website: http://www.cars101.com/subaru/keyless.html , at least for cars
Last week, just to be on the safe side, I changed the batteries (3V
lithium CR2025) in my 2005 WRX keyless entry remote fobs. They had
never been changed before but were still working (my car was
manufactured in May 2004). The batteries were available at my local
hardware store at $6.50 for two including sales tax.
Ah, thanks for the reminder! He does explain things better than the
Gosh, just the keys on this car are more complicated than most of
my previous cars themselves!
If I get out of the car and hand someone the valet key but I do not
press the Lock button on my master key, I have not activated the
alarm and all will be well with the valet key, right? I sure hope
I don't have to go through the "valet mode" steps described on Joe's
page every time I want to use the valet key. Okay, it isn't that
often. :-) But still...
The battery in most remotes is only used when you press the buttons, and
then only for a split second of power to send the signal, so they usually
do last for years.
BUT, it's probably a good idea to replace the battery every couple of
years anyway (or at least open up the remote and check the battery) just
to make sure it doesn't start leaking and destroying the insides of the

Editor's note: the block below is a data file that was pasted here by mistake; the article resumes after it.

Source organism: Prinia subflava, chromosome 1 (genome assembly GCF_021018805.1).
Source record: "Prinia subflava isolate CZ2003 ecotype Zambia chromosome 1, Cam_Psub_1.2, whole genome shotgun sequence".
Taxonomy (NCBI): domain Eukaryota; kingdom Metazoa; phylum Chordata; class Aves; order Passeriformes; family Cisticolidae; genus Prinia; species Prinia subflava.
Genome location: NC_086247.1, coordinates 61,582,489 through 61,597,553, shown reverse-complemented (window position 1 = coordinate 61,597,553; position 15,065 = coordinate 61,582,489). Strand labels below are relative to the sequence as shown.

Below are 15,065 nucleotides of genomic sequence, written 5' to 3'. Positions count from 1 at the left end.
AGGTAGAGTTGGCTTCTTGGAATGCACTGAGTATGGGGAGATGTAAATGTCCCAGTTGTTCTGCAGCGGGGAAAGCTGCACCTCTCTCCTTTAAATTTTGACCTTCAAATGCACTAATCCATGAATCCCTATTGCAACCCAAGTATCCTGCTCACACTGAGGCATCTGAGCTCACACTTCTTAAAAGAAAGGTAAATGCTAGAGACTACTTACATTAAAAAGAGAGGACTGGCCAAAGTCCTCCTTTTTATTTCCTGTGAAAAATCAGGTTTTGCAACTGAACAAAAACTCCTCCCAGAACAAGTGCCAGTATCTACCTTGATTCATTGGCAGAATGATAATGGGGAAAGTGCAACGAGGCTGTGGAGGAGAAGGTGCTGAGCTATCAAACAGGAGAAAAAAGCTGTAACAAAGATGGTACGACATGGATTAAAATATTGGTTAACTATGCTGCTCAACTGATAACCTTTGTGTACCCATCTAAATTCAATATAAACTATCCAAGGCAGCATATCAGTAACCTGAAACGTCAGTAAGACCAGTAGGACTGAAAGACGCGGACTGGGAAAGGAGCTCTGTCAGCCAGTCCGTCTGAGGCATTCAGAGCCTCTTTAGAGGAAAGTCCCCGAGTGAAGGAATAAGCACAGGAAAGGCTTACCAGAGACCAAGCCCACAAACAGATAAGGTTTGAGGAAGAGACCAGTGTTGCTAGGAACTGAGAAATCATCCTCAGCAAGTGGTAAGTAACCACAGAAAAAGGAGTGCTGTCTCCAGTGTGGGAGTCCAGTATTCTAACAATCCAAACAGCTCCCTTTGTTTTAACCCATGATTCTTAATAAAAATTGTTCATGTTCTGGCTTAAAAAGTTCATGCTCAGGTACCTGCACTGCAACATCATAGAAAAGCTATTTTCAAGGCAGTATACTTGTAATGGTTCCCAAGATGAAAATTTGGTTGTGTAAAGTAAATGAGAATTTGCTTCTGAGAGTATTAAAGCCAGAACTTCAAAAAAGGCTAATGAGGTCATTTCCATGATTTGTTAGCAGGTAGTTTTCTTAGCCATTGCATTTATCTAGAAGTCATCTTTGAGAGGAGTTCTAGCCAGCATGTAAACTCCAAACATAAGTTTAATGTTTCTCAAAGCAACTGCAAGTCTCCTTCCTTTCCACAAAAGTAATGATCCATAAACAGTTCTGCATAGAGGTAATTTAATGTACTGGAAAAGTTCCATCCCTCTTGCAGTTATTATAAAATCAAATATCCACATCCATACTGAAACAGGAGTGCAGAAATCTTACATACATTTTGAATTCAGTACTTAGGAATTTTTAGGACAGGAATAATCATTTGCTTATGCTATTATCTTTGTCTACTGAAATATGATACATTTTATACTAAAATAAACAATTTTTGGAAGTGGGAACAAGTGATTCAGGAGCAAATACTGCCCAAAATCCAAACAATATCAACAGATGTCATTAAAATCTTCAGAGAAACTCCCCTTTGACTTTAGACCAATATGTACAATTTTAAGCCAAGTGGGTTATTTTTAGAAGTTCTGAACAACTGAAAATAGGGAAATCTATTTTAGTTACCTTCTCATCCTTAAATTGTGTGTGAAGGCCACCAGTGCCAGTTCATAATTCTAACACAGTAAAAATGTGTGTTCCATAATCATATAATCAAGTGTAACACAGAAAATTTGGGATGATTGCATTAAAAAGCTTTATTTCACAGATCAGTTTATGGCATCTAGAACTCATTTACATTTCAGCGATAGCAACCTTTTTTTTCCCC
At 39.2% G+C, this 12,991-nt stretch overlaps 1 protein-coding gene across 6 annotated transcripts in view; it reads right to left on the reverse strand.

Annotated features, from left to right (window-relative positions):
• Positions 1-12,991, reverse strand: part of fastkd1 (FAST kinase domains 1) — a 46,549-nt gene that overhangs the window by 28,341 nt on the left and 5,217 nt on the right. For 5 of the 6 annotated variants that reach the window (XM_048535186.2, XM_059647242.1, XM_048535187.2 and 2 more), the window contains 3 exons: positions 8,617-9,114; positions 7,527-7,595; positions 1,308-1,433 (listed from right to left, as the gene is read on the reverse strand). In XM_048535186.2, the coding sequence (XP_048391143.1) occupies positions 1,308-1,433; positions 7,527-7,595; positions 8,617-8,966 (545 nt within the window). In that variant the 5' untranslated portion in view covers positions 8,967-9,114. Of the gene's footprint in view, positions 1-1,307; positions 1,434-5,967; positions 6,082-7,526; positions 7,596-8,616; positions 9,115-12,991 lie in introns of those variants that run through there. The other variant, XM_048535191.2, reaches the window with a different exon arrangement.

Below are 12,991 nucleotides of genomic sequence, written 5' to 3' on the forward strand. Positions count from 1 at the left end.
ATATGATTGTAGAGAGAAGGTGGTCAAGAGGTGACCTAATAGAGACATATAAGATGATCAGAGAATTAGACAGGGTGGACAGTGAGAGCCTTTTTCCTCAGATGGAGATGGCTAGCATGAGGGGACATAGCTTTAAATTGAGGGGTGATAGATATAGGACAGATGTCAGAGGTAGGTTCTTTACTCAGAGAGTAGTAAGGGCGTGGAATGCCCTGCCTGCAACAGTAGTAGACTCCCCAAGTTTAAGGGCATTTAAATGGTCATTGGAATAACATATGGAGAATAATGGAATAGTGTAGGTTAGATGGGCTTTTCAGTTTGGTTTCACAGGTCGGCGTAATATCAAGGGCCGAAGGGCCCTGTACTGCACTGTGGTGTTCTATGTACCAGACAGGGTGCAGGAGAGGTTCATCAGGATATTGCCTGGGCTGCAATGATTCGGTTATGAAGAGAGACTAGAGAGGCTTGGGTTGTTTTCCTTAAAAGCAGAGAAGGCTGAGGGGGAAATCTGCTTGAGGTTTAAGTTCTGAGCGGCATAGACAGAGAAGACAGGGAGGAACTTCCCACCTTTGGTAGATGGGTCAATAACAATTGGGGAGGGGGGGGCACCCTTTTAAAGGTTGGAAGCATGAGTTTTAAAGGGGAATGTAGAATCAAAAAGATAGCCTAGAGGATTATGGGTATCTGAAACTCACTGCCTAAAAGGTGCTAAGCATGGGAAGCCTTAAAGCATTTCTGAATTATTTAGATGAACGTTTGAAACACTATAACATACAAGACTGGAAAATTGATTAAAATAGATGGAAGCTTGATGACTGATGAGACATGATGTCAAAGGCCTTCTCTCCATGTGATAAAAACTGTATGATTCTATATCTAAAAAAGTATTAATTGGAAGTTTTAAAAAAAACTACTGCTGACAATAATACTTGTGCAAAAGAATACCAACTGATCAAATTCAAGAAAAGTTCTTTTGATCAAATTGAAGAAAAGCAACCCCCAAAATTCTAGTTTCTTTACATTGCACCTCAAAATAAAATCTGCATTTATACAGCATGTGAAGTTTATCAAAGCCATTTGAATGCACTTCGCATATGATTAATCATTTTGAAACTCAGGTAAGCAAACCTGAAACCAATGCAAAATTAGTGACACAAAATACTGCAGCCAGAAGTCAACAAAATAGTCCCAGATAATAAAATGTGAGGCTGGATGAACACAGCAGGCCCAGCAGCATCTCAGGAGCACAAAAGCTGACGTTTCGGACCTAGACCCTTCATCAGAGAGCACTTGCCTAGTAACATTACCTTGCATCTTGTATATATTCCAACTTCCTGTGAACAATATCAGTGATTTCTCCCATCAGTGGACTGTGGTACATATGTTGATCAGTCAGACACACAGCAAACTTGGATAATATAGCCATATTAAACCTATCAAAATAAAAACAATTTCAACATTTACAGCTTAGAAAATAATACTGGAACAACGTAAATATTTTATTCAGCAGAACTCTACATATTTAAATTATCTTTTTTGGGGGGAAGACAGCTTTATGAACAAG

remote ... the remotes are ridiculously expensive to replace. :-(
I recently got a RFID key and door lock key fob combo for 20 bucks on
eBay. When I got the key cut at the hardware store, I inquired about the
key blanks they had for sale. I was surprised that the prices range from
$40 to $80. Of course, they don't sell the key fob at the store. The fob
had guts that were used but the housing was new. The combo works fine
although the buttons on the fob feel kind of mushy. What the heck, I
feel a lot better having an extra set of keys around.
My experience as well. I might add that it was fairly simple to program
a new fob for my car, a 2005 Impreza
(www.forumsubaru.com/thread2905.html). Much simpler than reprogramming
the "Mirror, Auto Dimming Homelink Compass" in my Impreza and my wife's
Forester when we installed a new garage door opener. I did a lot of
head scratching over that one!
On 2013-07-18 19:33:33 +0000, dsi1 said:
"Firefox can't find the server at www.forumsubaru.com."
Are you saying that I could buy the correct type of fob second-hand
(say on eBay) and program it to work with my Outback so that I would
have a spare without spending a few hundred dollars?
Oops: My fault entirely. I let out the clutch and floored the gas
before I put my shifter in gear. That is, I did not double-check that
link before inserting it in my message.
This is what it originally said: "Get in the car and sit down. Make
sure the remotes are separate from the keys..(you'll see why) Shut the
door. Turn the key in the ignition 10 times within 15 seconds. Turn it
forward to just before where it would start. After 10 (sometimes 11)
times, you will hear a beep. Keep the ignition in the on position and